Some friends and I did Robinson's hike #100, San Sevaine Flats to Cucamonga Peak, this past weekend (July 19, 1997), and it was quite different than he described. First I'll describe what it was like, and then how it differed from what's in the book.
We got off the 15 at Sierra Ave. and found Forest Road 1N34. The gate was closed, but we'd driven two hours already, so we got out of the car and tried to open it. It seemed to be locked, but we were able to get it open anyway. We headed up the road, but it was pretty tough going. We were in a Honda Civic, which has a low clearance, and the road had many ruts and loose rocks in the way. We kept going until the road got so steep that the tires were slipping. When we parked, we had gone eight miles in an hour and fifteen minutes. We got out and headed down the road. Two hours later we reached a campsite, and a little after that we found the trailhead. The trail was really nice. It contours around and gives views from all directions. We didn't see anybody else all day (probably because of the locked gate). The trail doesn't seem to be traveled much and is fading in some places. When we got to the peak we looked at the register and realized we had gone up Etiwanda instead of Cucamonga. We didn't have the energy to bag Cucamonga, too, so after lunch we headed back.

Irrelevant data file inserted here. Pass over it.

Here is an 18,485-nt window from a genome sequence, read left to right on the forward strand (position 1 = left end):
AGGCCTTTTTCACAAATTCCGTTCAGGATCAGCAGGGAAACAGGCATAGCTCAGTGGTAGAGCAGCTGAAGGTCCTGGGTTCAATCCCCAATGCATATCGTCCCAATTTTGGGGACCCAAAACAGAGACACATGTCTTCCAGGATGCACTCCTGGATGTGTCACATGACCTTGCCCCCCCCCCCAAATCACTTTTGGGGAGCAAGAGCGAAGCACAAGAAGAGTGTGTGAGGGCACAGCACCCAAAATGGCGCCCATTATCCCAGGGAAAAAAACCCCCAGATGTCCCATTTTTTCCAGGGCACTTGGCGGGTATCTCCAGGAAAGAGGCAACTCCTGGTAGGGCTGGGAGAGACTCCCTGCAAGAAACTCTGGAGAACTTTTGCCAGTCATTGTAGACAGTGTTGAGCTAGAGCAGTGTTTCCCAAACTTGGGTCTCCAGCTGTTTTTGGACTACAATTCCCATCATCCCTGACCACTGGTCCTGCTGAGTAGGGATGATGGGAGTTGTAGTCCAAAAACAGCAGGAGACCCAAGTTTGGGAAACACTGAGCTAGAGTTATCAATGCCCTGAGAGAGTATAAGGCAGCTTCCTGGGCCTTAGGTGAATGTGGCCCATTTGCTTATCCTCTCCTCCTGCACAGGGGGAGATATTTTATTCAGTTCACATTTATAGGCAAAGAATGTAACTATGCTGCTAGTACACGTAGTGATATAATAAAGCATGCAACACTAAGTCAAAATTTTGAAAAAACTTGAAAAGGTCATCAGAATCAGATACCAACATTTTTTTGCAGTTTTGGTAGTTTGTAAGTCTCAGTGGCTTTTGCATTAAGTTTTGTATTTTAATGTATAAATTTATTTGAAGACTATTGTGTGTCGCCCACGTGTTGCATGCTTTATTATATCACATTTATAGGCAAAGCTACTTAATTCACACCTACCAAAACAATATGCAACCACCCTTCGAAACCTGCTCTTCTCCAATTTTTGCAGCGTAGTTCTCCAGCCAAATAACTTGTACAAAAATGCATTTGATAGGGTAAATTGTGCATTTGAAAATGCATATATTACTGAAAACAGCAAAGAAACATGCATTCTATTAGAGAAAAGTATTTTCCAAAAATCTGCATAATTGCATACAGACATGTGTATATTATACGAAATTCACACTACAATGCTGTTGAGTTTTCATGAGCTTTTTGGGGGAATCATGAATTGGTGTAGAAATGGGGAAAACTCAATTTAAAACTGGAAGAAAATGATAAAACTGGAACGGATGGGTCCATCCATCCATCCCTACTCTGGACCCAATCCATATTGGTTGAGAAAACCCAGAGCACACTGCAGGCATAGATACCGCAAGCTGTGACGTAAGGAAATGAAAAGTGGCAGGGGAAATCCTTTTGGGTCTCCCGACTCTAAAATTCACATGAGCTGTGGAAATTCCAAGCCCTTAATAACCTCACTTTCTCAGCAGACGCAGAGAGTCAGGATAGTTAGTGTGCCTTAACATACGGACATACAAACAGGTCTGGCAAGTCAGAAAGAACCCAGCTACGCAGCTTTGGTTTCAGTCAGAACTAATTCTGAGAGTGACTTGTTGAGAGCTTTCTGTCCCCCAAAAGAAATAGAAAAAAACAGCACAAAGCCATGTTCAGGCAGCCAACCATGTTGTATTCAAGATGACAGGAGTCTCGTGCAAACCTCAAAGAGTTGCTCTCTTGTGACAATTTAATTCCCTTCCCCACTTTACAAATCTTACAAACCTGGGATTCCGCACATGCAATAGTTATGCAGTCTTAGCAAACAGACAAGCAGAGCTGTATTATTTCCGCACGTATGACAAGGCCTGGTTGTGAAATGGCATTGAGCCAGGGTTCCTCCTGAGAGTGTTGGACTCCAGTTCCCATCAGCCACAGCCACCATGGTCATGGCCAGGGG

My friend has the Topo software with the USGS maps, and he used it figure out that we had hiked sixteen miles.
Our experience differs from Robinson's description is a number of ways:
- Robinson says the road is "readily accessible." It was behind a locked gate, and it was a long, difficult trip in a standard car.
- Robinson says a standard car can travel five miles on the road. We were able to go for eight miles.
- Robinson says that the hike is twelve miles long. It's tough to tell where he measures this from, but I assume it's from the point where a standard car can go no further because it's at this point he says to "begin your hike." As I mentioned, we started at this point and traveled sixteen miles.
To sum it up, my friends and I got more than we bargained for on this hike. It was a third longer than we expected, and the slow drives up and down the mountain road made for a very long day.
This is by no means a flame on Robinson. His book has been my gateway to the San Gabriels and has led to hours and hours of enjoyment for me on the trails. This is the first time he's been inaccurate that I know of. By the way, I have the sixth edition, January, 1990.
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